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A gene loss makes human into long-distance runners: study

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A gene loss makes human into long-distance runners: study

13 September 2018 Thursday 18:45
A gene loss makes human into long-distance runners: study

WASHINGTON

American researchers found that two to three million years ago, the functional loss of a single gene made humanity into best long-distance runners in the animal kingdom.

In a paper to be published on Wednesday in the Proceedings of the Royal Society B, researchers at University of California (UC) San Diego School of Medicine reported on studies of mice engineered to lack the same gene, called CMAH, and this lost gene triggered a series of significant changes in what would eventually become the modern human species.

At roughly the same time as the CMAH mutation took hold, human ancestors were transitioning from forest dwellers to life primarily upon the arid savannahs of Africa, according to the study.

While they were already walking upright, the bodies and abilities of these early hominids were evolving dramatically, in particular major changes in skeletal biomechanics and physiology that resulted in long, springy legs, big feet, powerful gluteal muscles and an expansive system of sweat glands that were able to dissipate heat much more effectively than other larger mammals.

Such changes helped fuel the emergence of the human ability to run long distances relatively tirelessly, allowing ancestors to hunt in the heat of the day when other carnivores were resting and to pursue prey to their point of exhaustion, a technique called persistence hunting.

KENYA: RIO DE JANEIRO, Aug. 21, 2016 (Xinhua) -- Kenya's Eliud Kipchoge (R), Ethiopia's Feyisa Lilesa (C), Galen Rupp of the United States of America compete during the men's marathon of Athletics at the 2016 Rio Olympic Games in Rio de Janeiro, Brazil, on Aug. 21, 2016. (Xinhua/Li Ming)

"We discovered this first clear genetic difference between humans and our closest living evolutionary relatives, the chimpanzees, more than 20 years ago," said the paper's senior author Ajit Varki, Distinguished Professor of Medicine and Cellular and Molecular Medicine at UC San Diego School of Medicine.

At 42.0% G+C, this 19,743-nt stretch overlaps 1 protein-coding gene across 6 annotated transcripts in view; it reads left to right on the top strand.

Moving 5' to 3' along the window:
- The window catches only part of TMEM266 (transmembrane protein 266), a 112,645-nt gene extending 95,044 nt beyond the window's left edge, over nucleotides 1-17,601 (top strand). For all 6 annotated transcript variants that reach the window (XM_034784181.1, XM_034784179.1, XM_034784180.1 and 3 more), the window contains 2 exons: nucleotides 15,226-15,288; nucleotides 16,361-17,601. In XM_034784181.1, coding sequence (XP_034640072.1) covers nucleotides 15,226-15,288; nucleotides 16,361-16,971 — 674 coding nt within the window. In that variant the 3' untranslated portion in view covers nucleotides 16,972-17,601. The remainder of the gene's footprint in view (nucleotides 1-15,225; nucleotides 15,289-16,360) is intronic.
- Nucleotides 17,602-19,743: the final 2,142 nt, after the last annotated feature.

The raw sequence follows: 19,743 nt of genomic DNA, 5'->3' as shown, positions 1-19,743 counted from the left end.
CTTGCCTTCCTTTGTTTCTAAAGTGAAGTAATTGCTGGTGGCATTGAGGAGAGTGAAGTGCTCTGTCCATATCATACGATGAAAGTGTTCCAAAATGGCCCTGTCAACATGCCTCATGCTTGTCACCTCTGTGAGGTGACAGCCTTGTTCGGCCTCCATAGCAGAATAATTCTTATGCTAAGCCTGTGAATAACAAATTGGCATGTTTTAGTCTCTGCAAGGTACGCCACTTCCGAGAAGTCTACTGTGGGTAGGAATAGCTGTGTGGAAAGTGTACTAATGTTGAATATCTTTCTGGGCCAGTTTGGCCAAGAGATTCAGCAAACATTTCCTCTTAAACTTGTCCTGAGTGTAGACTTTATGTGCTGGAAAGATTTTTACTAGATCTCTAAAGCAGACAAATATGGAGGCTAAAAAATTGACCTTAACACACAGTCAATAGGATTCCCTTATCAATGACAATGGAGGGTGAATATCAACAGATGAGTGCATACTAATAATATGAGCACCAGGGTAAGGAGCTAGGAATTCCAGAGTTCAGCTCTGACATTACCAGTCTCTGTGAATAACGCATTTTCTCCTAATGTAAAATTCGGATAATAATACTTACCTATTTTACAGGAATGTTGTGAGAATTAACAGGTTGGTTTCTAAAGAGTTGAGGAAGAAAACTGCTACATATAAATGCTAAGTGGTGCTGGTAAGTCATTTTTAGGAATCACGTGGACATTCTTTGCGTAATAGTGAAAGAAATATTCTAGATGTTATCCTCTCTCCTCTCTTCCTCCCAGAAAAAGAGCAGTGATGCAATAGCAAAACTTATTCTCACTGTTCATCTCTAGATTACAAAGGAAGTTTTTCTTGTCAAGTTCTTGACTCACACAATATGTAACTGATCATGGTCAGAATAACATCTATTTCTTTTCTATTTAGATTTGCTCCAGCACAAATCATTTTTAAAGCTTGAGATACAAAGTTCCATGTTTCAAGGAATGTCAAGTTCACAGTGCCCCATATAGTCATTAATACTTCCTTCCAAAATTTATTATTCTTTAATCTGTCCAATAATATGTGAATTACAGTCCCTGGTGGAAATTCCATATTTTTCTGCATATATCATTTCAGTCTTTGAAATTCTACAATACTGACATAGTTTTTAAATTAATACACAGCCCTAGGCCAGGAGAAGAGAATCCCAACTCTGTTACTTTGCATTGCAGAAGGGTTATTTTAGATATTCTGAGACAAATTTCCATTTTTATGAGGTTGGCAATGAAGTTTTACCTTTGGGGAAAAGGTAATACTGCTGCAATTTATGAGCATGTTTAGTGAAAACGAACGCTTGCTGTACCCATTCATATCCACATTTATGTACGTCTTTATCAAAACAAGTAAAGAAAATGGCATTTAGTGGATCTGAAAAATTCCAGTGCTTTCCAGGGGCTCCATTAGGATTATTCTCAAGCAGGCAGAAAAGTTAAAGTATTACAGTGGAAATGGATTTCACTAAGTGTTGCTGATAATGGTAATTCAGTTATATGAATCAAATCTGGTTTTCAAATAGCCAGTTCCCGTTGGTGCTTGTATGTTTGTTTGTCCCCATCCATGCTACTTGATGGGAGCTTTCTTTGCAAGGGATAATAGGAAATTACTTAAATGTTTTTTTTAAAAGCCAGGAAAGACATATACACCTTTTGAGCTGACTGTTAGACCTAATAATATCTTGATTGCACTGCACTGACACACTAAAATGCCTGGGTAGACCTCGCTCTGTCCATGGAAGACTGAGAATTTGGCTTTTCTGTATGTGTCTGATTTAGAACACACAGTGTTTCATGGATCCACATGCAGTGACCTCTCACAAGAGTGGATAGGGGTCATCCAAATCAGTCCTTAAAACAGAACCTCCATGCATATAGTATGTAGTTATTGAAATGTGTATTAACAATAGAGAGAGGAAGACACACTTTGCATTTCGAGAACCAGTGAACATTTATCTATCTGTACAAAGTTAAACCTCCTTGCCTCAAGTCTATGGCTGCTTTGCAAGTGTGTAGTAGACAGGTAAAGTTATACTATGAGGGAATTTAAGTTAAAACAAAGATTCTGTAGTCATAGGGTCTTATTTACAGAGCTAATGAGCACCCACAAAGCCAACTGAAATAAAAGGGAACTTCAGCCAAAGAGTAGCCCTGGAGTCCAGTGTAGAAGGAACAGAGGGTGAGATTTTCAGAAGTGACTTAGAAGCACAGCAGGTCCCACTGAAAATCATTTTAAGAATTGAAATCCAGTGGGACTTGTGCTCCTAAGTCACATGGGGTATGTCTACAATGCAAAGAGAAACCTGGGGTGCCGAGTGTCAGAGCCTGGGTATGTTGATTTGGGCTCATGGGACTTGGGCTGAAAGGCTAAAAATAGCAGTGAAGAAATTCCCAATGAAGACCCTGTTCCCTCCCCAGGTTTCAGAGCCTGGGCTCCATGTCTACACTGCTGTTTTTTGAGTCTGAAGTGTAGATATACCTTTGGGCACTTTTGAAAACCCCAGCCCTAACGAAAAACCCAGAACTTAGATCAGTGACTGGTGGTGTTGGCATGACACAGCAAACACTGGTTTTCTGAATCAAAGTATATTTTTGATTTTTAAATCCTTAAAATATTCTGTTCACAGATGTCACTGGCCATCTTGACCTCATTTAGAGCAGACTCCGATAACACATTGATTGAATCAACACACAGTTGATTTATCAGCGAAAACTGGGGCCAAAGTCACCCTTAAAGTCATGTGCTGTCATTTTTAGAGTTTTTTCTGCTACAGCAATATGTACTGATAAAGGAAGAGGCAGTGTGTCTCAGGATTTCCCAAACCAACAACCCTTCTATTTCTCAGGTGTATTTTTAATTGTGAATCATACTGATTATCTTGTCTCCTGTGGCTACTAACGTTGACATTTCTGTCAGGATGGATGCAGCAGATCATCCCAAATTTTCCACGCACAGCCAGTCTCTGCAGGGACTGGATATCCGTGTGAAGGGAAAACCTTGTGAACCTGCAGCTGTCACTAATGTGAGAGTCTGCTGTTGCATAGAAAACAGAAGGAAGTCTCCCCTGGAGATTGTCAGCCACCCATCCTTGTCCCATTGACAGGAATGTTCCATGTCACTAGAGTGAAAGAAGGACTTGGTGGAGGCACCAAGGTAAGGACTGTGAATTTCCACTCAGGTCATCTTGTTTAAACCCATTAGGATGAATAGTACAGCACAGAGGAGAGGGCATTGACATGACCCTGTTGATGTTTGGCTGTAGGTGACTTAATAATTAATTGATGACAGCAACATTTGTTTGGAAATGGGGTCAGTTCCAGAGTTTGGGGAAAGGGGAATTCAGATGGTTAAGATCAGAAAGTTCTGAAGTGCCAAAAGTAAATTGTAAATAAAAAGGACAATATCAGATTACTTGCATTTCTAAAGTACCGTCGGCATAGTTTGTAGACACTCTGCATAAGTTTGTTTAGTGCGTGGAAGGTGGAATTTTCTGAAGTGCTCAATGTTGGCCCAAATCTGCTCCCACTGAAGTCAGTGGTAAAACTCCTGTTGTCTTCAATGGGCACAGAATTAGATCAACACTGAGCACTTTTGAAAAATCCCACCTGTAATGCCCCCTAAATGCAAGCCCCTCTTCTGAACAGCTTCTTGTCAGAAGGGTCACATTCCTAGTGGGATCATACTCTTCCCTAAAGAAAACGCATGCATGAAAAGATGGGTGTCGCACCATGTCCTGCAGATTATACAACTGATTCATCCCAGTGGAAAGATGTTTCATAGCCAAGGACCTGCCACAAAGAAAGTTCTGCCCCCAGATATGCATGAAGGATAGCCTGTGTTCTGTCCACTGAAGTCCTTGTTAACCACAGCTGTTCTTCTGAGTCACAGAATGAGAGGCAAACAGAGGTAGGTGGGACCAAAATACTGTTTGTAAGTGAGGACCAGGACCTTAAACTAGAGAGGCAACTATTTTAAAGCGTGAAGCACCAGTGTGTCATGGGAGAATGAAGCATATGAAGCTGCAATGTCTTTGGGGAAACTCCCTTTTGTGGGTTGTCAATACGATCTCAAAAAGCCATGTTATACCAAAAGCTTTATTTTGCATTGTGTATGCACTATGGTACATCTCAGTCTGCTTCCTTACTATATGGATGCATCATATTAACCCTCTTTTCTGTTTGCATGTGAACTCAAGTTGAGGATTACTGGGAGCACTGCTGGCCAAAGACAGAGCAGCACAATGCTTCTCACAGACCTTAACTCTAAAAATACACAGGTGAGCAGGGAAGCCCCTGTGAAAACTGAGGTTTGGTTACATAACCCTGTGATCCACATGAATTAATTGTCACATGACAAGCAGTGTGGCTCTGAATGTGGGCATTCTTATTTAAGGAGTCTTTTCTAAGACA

Given the approximate timing of the mutation and its documented impact on fertility in a mouse model with the same mutation, Varki's team began investigating how the genetic difference might have contributed to the origin of Homo, the genus that includes modern Homo sapiens and extinct species like Homo habilis and Homo erectus.

"We evaluated the exercise capacity (of mice lacking the CMAH gene), and noted an increased performance during treadmill testing and after 15 days of voluntary wheel running," said Jon Okerblom, the study's first author.

They also found that the mice displayed greater resistance to fatigue, increased mitochondrial respiration and hind-limb muscle, with more capillaries to increase blood and oxygen supply.

hose observations suggested that CMAH loss contributed to improved skeletal muscle capacity for oxygen utilization.

"If the findings translate to humans, they may have provided early hominids with a selective advantage in their move from trees to becoming permanent hunter-gatherers on the open range," Varki said.

When the CMAH gene mutated in the genus Homo two to three million years ago, perhaps in response to evolutionary pressures caused by an ancient pathogen, it altered how subsequent hominids and modern humans used sialic acids, a family of sugar molecules that coat the surfaces of all animal cells, where they serve as vital contact points for interaction with other cells and with the surrounding environment.

The human mutation caused loss of a sialic acid called Neu5Gc and accumulation of its precursor called Neu5Ac, which differs by only a single oxygen atom. This seemingly minor difference affects almost every cell type in the human body.

The researchers have linked the loss of the CMAH gene and sialic acids to not just improved long-distance running ability, but also enhanced innate immunity in early hominids.

However, they have also reported that certain sialic acids were associated with increased risk of type 2 diabetes and they might contribute to elevated cancer risk associated with red meat consumption.

"They are a double-edged sword," said Varki. "The consequence of a single lost gene and a small molecular change that appears to have profoundly altered human biology and abilities going back to our origins."

Updated: 13.09.2018 18:51
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